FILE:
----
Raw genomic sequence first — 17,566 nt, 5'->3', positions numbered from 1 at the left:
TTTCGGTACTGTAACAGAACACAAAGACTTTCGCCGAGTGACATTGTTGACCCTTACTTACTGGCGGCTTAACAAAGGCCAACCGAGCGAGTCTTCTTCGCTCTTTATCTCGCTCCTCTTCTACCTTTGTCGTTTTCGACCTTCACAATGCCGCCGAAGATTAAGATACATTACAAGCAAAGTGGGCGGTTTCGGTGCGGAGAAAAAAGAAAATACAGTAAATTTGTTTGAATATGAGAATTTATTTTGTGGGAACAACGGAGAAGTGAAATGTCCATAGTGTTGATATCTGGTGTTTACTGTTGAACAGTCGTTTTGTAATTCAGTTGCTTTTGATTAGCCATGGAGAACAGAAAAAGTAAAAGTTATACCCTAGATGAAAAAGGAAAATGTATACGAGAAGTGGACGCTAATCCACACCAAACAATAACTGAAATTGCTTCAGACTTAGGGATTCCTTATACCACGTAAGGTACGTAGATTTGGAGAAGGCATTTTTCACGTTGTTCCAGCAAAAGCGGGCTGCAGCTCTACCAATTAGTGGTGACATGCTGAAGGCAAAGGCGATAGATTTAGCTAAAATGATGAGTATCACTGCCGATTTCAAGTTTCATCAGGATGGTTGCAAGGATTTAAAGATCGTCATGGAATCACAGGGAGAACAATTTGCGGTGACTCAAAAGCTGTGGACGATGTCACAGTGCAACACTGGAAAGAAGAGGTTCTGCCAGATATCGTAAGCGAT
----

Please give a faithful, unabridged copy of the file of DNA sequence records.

Raw genomic sequence first — 17,566 nt, 5'->3', positions numbered from 1 at the left:
TTTCGGTACTGTAACAGAACACAAAGACTTTCGCCGAGTGACATTGTTGACCCTTACTTACTGGCGGCTTAACAAAGGCCAACCGAGCGAGTCTTCTTCGCTCTTTATCTCGCTCCTCTTCTACCTTTGTCGTTTTCGACCTTCACAATGCCGCCGAAGATTAAGATACATTACAAGCAAAGTGGGCGGTTTCGGTGCGGAGAAAAAAGAAAATACAGTAAATTTGTTTGAATATGAGAATTTATTTTGTGGGAACAACGGAGAAGTGAAATGTCCATAGTGTTGATATCTGGTGTTTACTGTTGAACAGTCGTTTTGTAATTCAGTTGCTTTTGATTAGCCATGGAGAACAGAAAAAGTAAAAGTTATACCCTAGATGAAAAAGGAAAATGTATACGAGAAGTGGACGCTAATCCACACCAAACAATAACTGAAATTGCTTCAGACTTAGGGATTCCTTATACCACGTAAGGTACGTAGATTTGGAGAAGGCATTTTTCACGTTGTTCCAGCAAAAGCGGGCTGCAGCTCTACCAATTAGTGGTGACATGCTGAAGGCAAAGGCGATAGATTTAGCTAAAATGATGAGTATCACTGCCGATTTCAAGTTTCATCAGGATGGTTGCAAGGATTTAAAGATCGTCATGGAATCACAGGGAGAACAATTTGCGGTGACTCAAAAGCTGTGGACGATGTCACAGTGCAACACTGGAAAGAAGAGGTTCTGCCAGATATCGTAAGCGAT